Scenario 2: The Knesset adopts reforms as proposed   

Knowing it has enough Knesset votes, the government legislates the entire package as originally proposed or with cosmetic changes. The immediate practical impact would be small, because the reforms would take time to manifest themselves, but Israel's democratic image would be harmed, especially if it also pursues controversial policies in the West Bank and at home favoring the ultra-Orthodox minority and discriminating against LGBT and Arab Israelis. Although the most hard-line members of his coalition, including Justice Minister Yariv Levin, have said they see little or no room for compromise, it is unlikely Netanyahu is prepared to pay such a heavy price to enact the legal reforms. His highest priority is to find a way to have the criminal indictment against him dropped, which would entail measures, like weakening the power of the attorney- general, which are not contained in the reform package.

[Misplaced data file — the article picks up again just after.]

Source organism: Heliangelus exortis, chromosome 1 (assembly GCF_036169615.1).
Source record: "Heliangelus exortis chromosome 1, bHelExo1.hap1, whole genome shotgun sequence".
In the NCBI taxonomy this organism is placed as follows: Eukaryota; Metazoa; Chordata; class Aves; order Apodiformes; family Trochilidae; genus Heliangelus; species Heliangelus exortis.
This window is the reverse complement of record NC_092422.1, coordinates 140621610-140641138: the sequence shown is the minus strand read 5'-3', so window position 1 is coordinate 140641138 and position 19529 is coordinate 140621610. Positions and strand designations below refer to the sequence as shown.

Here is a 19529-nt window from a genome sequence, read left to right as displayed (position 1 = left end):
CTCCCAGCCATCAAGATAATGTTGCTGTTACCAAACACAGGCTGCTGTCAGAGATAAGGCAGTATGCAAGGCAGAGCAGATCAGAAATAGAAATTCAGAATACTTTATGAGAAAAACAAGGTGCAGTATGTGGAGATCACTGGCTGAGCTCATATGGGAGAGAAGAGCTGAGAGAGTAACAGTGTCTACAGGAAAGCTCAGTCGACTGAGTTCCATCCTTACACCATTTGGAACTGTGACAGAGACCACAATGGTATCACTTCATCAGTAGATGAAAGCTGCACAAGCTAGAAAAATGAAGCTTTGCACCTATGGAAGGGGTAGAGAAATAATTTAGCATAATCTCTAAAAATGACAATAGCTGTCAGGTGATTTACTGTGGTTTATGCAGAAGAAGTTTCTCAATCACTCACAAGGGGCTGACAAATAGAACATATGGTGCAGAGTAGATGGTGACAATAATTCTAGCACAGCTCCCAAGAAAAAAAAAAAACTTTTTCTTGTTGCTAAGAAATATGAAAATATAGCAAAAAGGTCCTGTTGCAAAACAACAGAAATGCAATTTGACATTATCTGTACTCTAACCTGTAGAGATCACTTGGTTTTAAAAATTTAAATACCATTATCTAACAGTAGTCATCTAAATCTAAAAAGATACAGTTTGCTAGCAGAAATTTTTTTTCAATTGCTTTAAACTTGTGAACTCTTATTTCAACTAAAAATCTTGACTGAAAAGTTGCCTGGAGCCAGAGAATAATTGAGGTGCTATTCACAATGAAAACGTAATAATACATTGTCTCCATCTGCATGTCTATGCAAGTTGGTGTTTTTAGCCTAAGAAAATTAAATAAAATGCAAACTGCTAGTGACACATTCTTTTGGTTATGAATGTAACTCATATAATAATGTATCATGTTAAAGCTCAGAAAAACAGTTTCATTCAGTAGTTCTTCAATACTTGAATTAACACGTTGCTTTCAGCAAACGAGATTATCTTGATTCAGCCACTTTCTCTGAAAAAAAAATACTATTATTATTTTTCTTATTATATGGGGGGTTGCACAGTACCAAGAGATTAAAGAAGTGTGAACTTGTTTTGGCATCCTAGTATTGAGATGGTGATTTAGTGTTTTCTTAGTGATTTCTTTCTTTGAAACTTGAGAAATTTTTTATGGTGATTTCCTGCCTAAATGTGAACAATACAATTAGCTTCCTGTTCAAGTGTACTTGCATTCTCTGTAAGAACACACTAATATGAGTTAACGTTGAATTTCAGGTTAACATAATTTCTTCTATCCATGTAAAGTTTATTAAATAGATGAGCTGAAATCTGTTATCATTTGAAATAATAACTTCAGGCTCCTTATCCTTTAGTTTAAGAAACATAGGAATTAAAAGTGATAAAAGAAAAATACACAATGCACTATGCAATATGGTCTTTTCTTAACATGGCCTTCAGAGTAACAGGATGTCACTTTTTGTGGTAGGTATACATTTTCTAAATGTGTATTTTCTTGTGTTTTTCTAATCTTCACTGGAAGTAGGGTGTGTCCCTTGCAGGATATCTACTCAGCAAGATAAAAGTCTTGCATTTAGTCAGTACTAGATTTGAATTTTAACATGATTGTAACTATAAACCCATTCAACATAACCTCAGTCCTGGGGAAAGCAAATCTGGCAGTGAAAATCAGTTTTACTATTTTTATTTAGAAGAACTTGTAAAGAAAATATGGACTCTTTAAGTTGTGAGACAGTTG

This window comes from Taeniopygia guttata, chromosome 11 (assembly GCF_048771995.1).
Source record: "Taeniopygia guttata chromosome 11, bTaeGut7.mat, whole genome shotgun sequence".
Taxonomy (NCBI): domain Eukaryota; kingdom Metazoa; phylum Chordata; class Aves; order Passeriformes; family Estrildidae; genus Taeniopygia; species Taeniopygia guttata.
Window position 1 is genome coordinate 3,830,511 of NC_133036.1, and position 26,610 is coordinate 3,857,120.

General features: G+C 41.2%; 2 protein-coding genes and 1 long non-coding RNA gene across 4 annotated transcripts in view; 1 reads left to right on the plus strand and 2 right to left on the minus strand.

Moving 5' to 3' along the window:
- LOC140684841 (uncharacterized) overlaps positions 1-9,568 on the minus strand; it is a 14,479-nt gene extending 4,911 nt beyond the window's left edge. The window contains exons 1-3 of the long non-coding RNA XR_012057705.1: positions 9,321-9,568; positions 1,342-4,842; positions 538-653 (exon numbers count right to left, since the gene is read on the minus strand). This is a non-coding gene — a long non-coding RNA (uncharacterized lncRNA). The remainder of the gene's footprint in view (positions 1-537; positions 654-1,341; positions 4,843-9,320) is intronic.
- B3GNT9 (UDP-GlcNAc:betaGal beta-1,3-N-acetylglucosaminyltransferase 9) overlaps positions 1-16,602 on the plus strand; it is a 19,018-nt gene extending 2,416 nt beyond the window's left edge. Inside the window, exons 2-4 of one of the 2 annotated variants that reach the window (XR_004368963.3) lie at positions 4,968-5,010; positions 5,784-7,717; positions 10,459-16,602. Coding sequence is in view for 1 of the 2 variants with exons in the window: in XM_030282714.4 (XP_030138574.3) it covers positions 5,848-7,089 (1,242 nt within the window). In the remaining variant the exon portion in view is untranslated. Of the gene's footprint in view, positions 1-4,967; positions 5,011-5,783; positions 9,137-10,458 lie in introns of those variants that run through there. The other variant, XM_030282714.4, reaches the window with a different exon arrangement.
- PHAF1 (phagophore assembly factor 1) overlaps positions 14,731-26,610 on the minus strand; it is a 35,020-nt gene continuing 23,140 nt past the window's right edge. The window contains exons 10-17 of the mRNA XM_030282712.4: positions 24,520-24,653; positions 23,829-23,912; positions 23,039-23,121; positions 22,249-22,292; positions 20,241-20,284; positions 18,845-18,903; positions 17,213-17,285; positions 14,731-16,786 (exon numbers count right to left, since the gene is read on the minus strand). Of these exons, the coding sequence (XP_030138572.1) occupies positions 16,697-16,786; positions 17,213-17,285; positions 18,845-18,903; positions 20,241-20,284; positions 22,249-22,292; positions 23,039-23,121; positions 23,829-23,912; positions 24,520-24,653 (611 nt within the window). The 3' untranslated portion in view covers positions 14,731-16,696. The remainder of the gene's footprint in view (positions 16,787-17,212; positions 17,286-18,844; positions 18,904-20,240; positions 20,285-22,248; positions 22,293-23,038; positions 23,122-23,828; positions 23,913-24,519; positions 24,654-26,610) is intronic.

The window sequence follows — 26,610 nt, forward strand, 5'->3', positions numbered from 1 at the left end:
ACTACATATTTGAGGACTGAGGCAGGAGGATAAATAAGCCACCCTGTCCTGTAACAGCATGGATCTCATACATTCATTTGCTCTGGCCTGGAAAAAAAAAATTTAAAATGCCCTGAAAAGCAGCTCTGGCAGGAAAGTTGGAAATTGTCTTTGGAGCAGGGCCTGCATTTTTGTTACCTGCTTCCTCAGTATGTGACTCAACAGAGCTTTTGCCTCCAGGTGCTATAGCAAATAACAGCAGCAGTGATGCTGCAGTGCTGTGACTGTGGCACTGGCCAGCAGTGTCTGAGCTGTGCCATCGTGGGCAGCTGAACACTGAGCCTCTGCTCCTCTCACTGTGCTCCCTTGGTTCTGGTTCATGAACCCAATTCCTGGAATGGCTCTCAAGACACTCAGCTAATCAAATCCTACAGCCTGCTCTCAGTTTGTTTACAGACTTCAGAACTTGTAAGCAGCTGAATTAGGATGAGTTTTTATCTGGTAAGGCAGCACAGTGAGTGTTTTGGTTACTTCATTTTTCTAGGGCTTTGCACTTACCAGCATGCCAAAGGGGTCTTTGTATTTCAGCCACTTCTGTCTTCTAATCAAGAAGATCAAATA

Scenario 3: The Government abandons reform measures  

The government abandons the legal reform plan, at least for now. Doing so would mark an embarrassing policy failure early in the term of the government but not necessarily a fatal one. The coalition partners have higher priorities, including tightening Israel’s grip on the West Bank and measures favoring the ultra-Orthodox population. As long as the coalition can continue to smooth over differences among themselves, these priorities should keep it intact. Netanyahu himself is not believed to give the legal reforms a high priority. That said, there are other measures, such as weakening the powers of the attorney- general by splitting the role into two, that Netanyahu will undoubtedly want to pursue    

Conclusion - Most Likely Scenario: